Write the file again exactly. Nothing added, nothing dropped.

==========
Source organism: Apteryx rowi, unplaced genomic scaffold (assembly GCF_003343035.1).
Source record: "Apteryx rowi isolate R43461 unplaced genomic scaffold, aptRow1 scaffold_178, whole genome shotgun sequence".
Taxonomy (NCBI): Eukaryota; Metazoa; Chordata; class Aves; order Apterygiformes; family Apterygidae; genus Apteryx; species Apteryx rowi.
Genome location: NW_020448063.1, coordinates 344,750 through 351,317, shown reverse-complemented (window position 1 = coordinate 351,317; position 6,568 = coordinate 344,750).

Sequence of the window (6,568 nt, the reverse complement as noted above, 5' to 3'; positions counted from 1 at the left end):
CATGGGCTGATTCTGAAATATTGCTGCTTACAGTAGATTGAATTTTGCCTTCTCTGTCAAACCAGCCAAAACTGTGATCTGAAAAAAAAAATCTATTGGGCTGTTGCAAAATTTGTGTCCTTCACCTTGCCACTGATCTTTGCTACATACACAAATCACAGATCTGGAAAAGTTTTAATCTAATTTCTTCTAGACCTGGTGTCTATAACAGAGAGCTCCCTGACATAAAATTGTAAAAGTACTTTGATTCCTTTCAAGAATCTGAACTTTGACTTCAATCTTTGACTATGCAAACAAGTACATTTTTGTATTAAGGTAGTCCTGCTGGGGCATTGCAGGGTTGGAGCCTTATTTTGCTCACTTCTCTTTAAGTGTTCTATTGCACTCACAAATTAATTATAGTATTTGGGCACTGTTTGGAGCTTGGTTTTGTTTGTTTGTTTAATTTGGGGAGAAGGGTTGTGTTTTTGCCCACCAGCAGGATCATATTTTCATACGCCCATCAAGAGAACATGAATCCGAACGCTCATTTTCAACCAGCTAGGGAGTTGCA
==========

Source organism: Apteryx rowi, unplaced genomic scaffold (assembly GCF_003343035.1).
Source record: "Apteryx rowi isolate R43461 unplaced genomic scaffold, aptRow1 scaffold_178, whole genome shotgun sequence".
Taxonomy (NCBI): Eukaryota; Metazoa; Chordata; class Aves; order Apterygiformes; family Apterygidae; genus Apteryx; species Apteryx rowi.
Genome location: NW_020448063.1, coordinates 344,750 through 351,317, shown reverse-complemented (window position 1 = coordinate 351,317; position 6,568 = coordinate 344,750).

Sequence of the window (6,568 nt, the reverse complement as noted above, 5' to 3'; positions counted from 1 at the left end):
CATGGGCTGATTCTGAAATATTGCTGCTTACAGTAGATTGAATTTTGCCTTCTCTGTCAAACCAGCCAAAACTGTGATCTGAAAAAAAAAATCTATTGGGCTGTTGCAAAATTTGTGTCCTTCACCTTGCCACTGATCTTTGCTACATACACAAATCACAGATCTGGAAAAGTTTTAATCTAATTTCTTCTAGACCTGGTGTCTATAACAGAGAGCTCCCTGACATAAAATTGTAAAAGTACTTTGATTCCTTTCAAGAATCTGAACTTTGACTTCAATCTTTGACTATGCAAACAAGTACATTTTTGTATTAAGGTAGTCCTGCTGGGGCATTGCAGGGTTGGAGCCTTATTTTGCTCACTTCTCTTTAAGTGTTCTATTGCACTCACAAATTAATTATAGTATTTGGGCACTGTTTGGAGCTTGGTTTTGTTTGTTTGTTTAATTTGGGGAGAAGGGTTGTGTTTTTGCCCACCAGCAGGATCATATTTTCATACGCCCATCAAGAGAACATGAATCCGAACGCTCATTTTCAACCAGCTAGGGAGTTGCA